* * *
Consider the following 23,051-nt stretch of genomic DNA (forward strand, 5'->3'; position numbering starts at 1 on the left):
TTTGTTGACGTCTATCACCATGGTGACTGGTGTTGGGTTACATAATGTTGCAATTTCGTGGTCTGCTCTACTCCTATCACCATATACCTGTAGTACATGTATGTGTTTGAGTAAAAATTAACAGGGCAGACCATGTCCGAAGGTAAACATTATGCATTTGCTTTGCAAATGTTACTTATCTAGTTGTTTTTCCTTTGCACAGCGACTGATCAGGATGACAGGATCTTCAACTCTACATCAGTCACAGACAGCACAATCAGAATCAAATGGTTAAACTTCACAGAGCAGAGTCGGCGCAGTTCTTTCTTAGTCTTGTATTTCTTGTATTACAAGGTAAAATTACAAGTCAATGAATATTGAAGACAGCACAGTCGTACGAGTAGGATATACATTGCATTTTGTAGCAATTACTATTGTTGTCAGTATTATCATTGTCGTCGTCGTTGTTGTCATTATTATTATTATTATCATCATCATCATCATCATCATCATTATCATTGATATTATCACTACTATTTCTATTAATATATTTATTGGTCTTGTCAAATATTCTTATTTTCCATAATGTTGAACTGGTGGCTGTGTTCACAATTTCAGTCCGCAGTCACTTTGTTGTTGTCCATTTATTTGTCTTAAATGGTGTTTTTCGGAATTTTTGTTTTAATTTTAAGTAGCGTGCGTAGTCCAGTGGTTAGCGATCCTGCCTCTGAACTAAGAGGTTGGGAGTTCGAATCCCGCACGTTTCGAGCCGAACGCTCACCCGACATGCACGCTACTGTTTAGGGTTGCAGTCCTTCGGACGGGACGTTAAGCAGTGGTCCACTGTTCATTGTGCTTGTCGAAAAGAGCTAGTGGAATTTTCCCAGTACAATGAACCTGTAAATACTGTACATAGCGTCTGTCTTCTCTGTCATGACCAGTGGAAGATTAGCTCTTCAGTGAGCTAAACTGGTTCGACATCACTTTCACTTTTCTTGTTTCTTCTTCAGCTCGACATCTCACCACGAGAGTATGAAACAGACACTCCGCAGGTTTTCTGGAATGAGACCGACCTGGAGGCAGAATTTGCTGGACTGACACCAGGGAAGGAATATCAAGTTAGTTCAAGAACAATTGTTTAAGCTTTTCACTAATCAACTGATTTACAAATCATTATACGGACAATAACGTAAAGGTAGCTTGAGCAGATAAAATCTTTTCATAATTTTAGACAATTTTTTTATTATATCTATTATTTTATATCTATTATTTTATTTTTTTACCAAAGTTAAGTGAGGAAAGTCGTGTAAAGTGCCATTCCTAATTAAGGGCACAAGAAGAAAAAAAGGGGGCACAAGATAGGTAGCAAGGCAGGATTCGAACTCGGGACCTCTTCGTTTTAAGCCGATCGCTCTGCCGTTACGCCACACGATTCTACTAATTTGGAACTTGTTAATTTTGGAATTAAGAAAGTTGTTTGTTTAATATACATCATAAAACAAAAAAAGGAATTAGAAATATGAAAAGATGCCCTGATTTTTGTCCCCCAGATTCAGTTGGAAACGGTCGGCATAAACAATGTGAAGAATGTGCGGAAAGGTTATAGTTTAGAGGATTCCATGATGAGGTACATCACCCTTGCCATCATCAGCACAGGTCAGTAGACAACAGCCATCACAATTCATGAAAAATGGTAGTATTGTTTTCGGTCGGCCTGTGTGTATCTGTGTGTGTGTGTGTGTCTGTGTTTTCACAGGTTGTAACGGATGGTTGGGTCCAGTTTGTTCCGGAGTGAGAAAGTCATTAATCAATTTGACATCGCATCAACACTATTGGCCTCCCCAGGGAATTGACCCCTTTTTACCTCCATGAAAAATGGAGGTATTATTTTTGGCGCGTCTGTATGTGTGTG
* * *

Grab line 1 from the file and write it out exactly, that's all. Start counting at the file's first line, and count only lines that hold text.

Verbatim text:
Consider the following 23,051-nt stretch of genomic DNA (forward strand, 5'->3'; position numbering starts at 1 on the left):